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How to nail a 1-minute elevator pitch

brand credibility from branding expertsI try to make it to the Bend Venture Conference every year. My favorite part is the wildcard round, where each presenter has exactly 60 seconds to do their elevator pitch. The best short pitch wins a chance to do a 10-minute presentation later in the day.

The ultimate prize: Hundreds of thousands of dollars in venture capital. It’s the biggest venture conference in the Pacific Northwest.

Nothing tests an entrepreneur like a 1-minute limit, and conference organizers are right there enforcing the 60-second rule with a wind-up kitchen timer. Low tech, but highly effective.

“Time’s up!”

tips for one-minute elevator pitch - Brand Insight BlogIt’s fun to watch. Presenters really have to hone their pitches down to the bare essence. Plus, they don’t have PowerPoint slides to use as a crutch. It’s just one person, on stage, with a microphone.

Clearly, some are out of their element. Every presenter is seriously challenged by the brevity of it, and a couple people always blow it completely.

Others demonstrate great leadership by telling a succinct and polished story. 

In his Lettres Provinciales, the French philosopher and mathematician Blaise Pascal famously wrote: “I would have written a shorter letter, but I did not have the time.”

Shorter pitches are harder to write than long pitches. You don’t have time to explain things and rattle on.

It takes a lot of strategic thinking and fine-tooth-comb editing to get an elevator pitch down to 30 or 60 seconds. Chances are, you’ll be agonizing over what you have to leave out.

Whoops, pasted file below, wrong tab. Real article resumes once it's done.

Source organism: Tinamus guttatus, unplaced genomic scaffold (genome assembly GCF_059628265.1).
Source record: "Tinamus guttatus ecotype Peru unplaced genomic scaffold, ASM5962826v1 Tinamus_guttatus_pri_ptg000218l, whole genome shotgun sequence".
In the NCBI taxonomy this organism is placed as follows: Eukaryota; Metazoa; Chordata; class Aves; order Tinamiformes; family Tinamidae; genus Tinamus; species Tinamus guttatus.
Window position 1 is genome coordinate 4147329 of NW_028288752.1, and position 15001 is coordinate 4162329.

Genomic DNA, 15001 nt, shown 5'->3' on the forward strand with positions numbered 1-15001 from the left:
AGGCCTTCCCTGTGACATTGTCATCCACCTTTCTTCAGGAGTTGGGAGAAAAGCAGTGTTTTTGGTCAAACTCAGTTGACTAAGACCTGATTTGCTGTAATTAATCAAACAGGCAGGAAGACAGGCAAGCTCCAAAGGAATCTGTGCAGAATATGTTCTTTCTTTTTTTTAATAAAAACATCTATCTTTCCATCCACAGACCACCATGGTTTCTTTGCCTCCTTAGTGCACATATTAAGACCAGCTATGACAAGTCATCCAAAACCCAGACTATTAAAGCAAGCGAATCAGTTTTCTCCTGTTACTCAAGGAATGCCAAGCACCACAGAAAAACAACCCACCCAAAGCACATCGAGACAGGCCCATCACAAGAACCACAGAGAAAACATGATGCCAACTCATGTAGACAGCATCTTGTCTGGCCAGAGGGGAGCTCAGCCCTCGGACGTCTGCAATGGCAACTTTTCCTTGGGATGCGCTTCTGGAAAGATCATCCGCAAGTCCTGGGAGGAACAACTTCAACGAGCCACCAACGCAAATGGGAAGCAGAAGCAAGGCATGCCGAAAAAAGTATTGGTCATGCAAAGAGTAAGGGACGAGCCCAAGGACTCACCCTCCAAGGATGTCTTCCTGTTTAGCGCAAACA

But that’s the definition of an elevator pitch… it has to be short enough to fit into an elevator ride to the 15th floor.

So here are a few tips for for anyone who’s trying to write a one-minute elevator pitch or convey a big idea in a really small amount of time.


• What you say in a 1-minute elevator pitch is not as important as what you choose NOT to say.


The objective of the one-minute pitch isn’t to close the sale, it’s to connect with your audience and leave them wanting more.

Don’t educate them, just tease them and trigger their curiosity. Withhold some really important bombshells for the next meeting or the longer pitch deck.

The real objective is to get them to ask the right questions… the easy ones that lead right into your most dramatic selling points. If the sharks on Shark Tank are interested, they immediately jump right in with questions about revenues and sales volume.


how to come up with a good 1-minute elevator pitch for investors - Brand Insight Blog


• Don’t try to condense your 20-minute deck into a 1-minute elevator pitch.


About half of the wildcard presenters at the Bend Venture Conference did this… they just cherry-picked what they thought were the most important bullet points from their full-length PowerPoint presentations. So their one-minute pitch seemed disjointed and out of context.

A one-minute elevator pitch is a completely different animal. You need a script that’s conceived, written and honed down specifically for the purpose or dramatizing your big idea in 60 seconds or less. It’s important. Don’t take shortcuts.



• Tell your story, starting with the problem and solution.


In advertising 60 seconds is enough time to establish a plot, develop memorable characters and establish an emotional connection with the audience. So you should be able to convey the gist of your business idea in that amount of time.

Great print ads work on a 3 second level, a 30-second level, and a 3-minute level. Your pitch should work the same way. In any case, you’ll have to get to the value proposition immediately.


• Whatever you do, don’t start with numbers!


It doesn’t matter that your market size is 39 zillion dollars, launching into your pitch with a big number will not differentiate you from all the other presenters.

Stats just don’t resonate with 90% of the people in the audience. It’s a big red flag for most investors because those numbers are nothing but conjecture.

Instead, dramatize how your product will solve one person’s problem. That’s way more powerful than talking about theoretical numbers and mass market reach.


the 1-minute elevator pitch - Brand Insight Blog


• Get the right person up on stage.